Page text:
The Gal4 DNA binding domain (1–147) in pCMXGal4(N) (22) was fused in frame to HIF-1α to create serial Gal4-HIF-1α fusions. Various portions of HIF-1α were PCR-amplified and cloned into the vector. HIF-1α(aa 530–814) fragment was purified from digested pHIF-1α (21) and cloned into the vector.

A synthesized hemagglutinin (HA) tag with NcoI site was inserted into pBS-HIF-1α and pBS-HIF-1α/SX, respectively (21). The HA-tagged HIF-1α was then transferred into pcDNA3 (Invitrogen), resulting in p(HA)HIF-1α and p(HA)HIF-1α(653). p(HA)HIF-1α(521) was made by PCR-amplification of HIF-1α(aa 335–521) with the creation of 3′ XbaI site, digestion with EcoRI and XbaI, and insertion into the digested p(HA)HIF-1α. The rest of C-terminal deletions were made by PCR-amplification to the desired codons. Internal deletions were essentially made by using the standard PCR amplification with two sets of primers. The resultant products were inserted into pcDNA3. All the constructs were confirmed by DNA sequencing.

pARNT was constructed by inserting the ARNT cDNA clone (provided by Oliver Hankinson, University of California, Los Angeles) into pcDNA3. The HA-tagged ubiquitin expression vector (pMT123) was provided by Dirk Bohmann (European Molecular Biology Laboratory, Heidelberg, Germany).

Transient Transfection and Preparation of Whole Cell Extracts.

293 cells were transfected in suspension using the calcium phosphate method as described elsewhere (21). A typical transfection was performed by using 4 μg pHIF-1α and 0.25 μg plasmid cytomegalovirus-β-galactosidase (β-gal). For hypoxia treatment, cells were incubated in a hypoxic chamber (Tapei/Espec, Osaka, Japan) for 4–6 hr before harvest. In some experiments, cells were pretreated with 60 μg/ml of cycloheximide for 15 min before exposure to hypoxia. Whole cell extracts were prepared essentially as described (21). Hep3B cells were transfected typically with 1 μg of pEpoEluc (21) and plasmid cytomegalovirus-β-gal, and 2 μg of p(HA)HIF-1α and pARNT for each 60 mm dish. Samples for hypoxia treatment were incubated overnight in the hypoxic chamber. Cells were lysed and assayed for luciferase activity as described elsewhere (21). β-Gal assays were performed for normalization of transfection efficiency.

Electrophoretic Mobility Shift Assay.

HIF-1 DNA binding reaction was performed as described (21). For Gal4 DNA binding reaction, 10–15 μg of cell extracts (normalized with β-gal assay) were mixed with 1 μg poly dI-dC in DNA binding for 5 min, followed by incubation for 10 min with 20 fmol 32P-labeled oligonucleotides containing Gal4 binding site.

Western Blot Analysis.

Western blot analysis was performed by using 20–30 μg of whole cell extracts normalized by β-gal assays as described before (21). Gal4-HIF-1α fusions were probed with 1:2,000 dilution of polyclonal anti-Gal4 antibody (Santa Cruz Biotechnology), and HA-tagged ubiquitin and HA-tagged HIF-1α were detected by using monoclonal anti-HA 12CA5 (Boehringer Mannheim). The antigen-antibody complexes were visualized by enhanced chemiluminescence (Amersham).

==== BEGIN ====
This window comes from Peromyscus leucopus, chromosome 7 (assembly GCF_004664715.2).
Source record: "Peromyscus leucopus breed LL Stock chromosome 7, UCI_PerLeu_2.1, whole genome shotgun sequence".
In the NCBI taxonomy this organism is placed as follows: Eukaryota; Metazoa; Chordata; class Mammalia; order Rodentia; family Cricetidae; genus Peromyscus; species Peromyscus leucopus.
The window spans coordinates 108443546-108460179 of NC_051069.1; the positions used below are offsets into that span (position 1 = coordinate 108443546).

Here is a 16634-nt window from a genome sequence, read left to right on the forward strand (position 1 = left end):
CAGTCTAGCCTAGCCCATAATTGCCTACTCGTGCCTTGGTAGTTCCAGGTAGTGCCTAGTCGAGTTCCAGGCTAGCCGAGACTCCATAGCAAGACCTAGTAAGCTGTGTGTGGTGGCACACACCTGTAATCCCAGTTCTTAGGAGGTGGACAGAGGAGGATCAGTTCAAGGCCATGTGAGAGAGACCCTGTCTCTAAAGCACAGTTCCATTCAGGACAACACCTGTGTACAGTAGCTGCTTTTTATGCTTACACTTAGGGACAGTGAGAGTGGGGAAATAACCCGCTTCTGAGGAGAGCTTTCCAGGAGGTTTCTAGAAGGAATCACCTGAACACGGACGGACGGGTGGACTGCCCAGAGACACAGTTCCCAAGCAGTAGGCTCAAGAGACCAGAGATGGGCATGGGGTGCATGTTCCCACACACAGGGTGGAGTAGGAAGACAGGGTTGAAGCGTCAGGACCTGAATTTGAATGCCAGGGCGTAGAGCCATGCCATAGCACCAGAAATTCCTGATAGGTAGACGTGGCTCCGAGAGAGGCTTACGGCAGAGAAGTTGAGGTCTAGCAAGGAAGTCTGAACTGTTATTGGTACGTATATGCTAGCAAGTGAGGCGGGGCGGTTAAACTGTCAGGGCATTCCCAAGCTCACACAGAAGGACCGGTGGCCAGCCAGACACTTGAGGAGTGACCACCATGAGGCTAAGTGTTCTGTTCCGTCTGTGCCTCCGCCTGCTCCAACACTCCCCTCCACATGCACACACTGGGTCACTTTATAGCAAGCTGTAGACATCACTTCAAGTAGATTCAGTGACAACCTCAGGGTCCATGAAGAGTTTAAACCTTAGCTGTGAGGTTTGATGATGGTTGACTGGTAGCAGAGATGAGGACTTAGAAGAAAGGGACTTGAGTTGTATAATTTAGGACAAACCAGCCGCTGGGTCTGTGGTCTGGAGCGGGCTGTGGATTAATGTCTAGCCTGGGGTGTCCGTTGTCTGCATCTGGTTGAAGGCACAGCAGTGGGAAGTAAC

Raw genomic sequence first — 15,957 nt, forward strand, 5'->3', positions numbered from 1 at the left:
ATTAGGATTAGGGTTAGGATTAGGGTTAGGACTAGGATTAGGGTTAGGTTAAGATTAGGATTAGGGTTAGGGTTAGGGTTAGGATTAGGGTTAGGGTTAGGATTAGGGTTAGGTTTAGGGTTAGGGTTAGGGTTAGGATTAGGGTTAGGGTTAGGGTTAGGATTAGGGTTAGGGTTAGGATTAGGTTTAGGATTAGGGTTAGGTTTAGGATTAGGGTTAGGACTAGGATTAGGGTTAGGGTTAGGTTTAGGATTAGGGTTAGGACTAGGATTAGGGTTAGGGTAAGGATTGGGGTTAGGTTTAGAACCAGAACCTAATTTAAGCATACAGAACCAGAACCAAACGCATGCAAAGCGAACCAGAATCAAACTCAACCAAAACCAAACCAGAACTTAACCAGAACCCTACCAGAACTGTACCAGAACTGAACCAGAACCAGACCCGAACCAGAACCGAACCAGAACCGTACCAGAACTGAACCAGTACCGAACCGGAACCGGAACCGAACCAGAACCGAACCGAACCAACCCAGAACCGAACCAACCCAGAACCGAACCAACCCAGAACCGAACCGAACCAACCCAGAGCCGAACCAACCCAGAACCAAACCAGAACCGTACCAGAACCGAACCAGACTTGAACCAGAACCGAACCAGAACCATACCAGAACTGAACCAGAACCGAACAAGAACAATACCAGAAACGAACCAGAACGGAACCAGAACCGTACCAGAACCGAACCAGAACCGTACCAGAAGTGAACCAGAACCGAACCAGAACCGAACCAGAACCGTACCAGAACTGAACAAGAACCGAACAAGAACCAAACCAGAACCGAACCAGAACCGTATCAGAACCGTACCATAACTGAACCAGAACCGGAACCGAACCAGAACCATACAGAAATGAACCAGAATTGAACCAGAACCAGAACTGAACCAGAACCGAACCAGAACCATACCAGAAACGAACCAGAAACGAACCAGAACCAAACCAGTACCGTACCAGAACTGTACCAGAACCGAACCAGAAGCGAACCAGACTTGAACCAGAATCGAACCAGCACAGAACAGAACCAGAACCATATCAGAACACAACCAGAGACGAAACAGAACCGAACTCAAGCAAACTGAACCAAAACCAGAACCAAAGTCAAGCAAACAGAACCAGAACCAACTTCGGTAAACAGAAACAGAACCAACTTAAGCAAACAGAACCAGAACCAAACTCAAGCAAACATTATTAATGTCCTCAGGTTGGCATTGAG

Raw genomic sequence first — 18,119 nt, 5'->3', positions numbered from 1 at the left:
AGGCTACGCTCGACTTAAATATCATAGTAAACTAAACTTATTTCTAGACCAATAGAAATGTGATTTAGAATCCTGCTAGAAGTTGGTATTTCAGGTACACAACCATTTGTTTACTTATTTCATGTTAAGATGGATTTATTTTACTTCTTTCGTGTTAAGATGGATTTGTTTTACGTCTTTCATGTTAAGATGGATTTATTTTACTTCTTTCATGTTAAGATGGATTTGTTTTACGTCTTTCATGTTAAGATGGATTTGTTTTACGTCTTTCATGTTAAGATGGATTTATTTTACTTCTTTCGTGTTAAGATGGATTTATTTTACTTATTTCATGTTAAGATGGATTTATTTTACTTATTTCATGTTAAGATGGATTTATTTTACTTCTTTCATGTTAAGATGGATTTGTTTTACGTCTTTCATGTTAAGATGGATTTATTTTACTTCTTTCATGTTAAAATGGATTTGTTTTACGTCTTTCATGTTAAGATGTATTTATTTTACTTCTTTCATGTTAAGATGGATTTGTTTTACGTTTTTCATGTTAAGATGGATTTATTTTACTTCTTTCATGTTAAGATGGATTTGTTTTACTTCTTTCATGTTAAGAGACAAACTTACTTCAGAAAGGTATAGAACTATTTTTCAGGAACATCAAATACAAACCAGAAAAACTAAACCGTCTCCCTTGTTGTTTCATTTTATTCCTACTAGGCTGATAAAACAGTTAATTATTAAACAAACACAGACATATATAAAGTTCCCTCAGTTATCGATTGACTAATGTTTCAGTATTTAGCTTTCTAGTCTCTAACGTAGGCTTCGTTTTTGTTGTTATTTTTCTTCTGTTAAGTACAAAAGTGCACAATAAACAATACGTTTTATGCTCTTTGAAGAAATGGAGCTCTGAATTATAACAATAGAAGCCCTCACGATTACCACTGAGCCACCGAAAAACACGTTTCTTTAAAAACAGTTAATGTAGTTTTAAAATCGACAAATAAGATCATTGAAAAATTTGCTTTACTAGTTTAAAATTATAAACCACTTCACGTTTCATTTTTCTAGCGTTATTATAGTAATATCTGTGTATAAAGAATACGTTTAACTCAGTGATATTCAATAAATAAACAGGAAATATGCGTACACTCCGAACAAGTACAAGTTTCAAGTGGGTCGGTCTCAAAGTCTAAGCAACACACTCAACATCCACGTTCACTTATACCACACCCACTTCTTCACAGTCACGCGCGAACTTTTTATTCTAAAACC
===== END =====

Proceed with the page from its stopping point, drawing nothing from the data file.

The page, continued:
Metabolic Labeling, Pulse-Chase and Immunoprecipitation.

Metabolic radiolabeling of cells with [35S]methionine, pulse-chase and immunoprecipitation were performed as described (23). Cells were incubated with 100 mCi (1 Ci = 37 GBq) of [35S]methionine and [35S]cysteine (Tran35S-label, ICN) under either 21% O2 or 1% O2 for 4 hr. Samples were harvested and lysed in 1 ml of SDS-lysis buffer (23) containing the protease inhibitor mixture tablet Complete (Boehringer Mannheim). The intensity of the band was quantified by using PhosphorImager (Molecular Dynamics).


HIF-1α Is Unstable and Degraded Through the Ubiquitin- Proteasome Pathway.

HIF-1 DNA binding activity can be induced by exposing cells to 1% O2 (hypoxia), but upon switching to 21% O2 (normoxia) the binding activity quickly disappears owing to the rapid decay of HIF-1α subunit (21). Pulse-chase metabolic labeling with [35S]methionine confirmed that hypoxia-induced HIF-1α has a short half-life (<5 min) under normoxia (data not shown).

To elucidate the mechanism responsible for HIF-1α degradation, we employed peptide aldehydes that specifically inhibit the lysosomal proteases, calpains, and proteasome pathways (24). Hep3B cells were pretreated for 16 hr with inhibitors that target proteasomes (Cbz-LLL), lysosomal proteases [trans-epoxysuccinyl-l-leucylamido-(4-guanidino) butane] (E64), or calpains (N-acetyl-l-leucinyl-l-leucinyl-methioninal) (LLM), or with a less potent proteasome inhibitor (N-acetyl-l-leucinyl-l-leucinyl-l-norleucinal) (LLnL), and were either maintained under normoxia or incubated under hypoxia for an additional 4 hr. As analyzed by immunoprecipitation (Fig. (Fig.11A), HIF-1α was stabilized significantly under normoxia only by the proteasome inhibitor Cbz-LLL and N-acetyl-l-leucinyl-l-leucinyl-l-norleucinal (lanes 3 and 9), indicating that degradation of HIF-1α is mediated specifically via the proteasome pathway. A time-course experiment showed that after only 2-hr treatment with Cbz-LLL, HIF-1α became detectable under normoxia (data not shown). Furthermore, pulse-chase experiments (Fig. (Fig.11B) revealed that under normoxia the half-life of HIF-1α was prolonged to 2 hr after Cbz-LLL treatment, while desferrioxamine, an iron chelator known to mimic hypoxia (25), extended the half-life to only ≈30 min (Fig. (Fig.11C).

Figure 1
Degradation of HIF-1α is via the ubiquitin-proteasome pathway. (A) Hep3B cells were pretreated with dimethyl sulfoxide, 10 μM Cbz-LLL, and 50 μM trans-epoxysuccinyl-l-leucylamido-(4-guanidino) butane, N-acetyl-l-leucinyl-l-leucinyl-methioninal, ...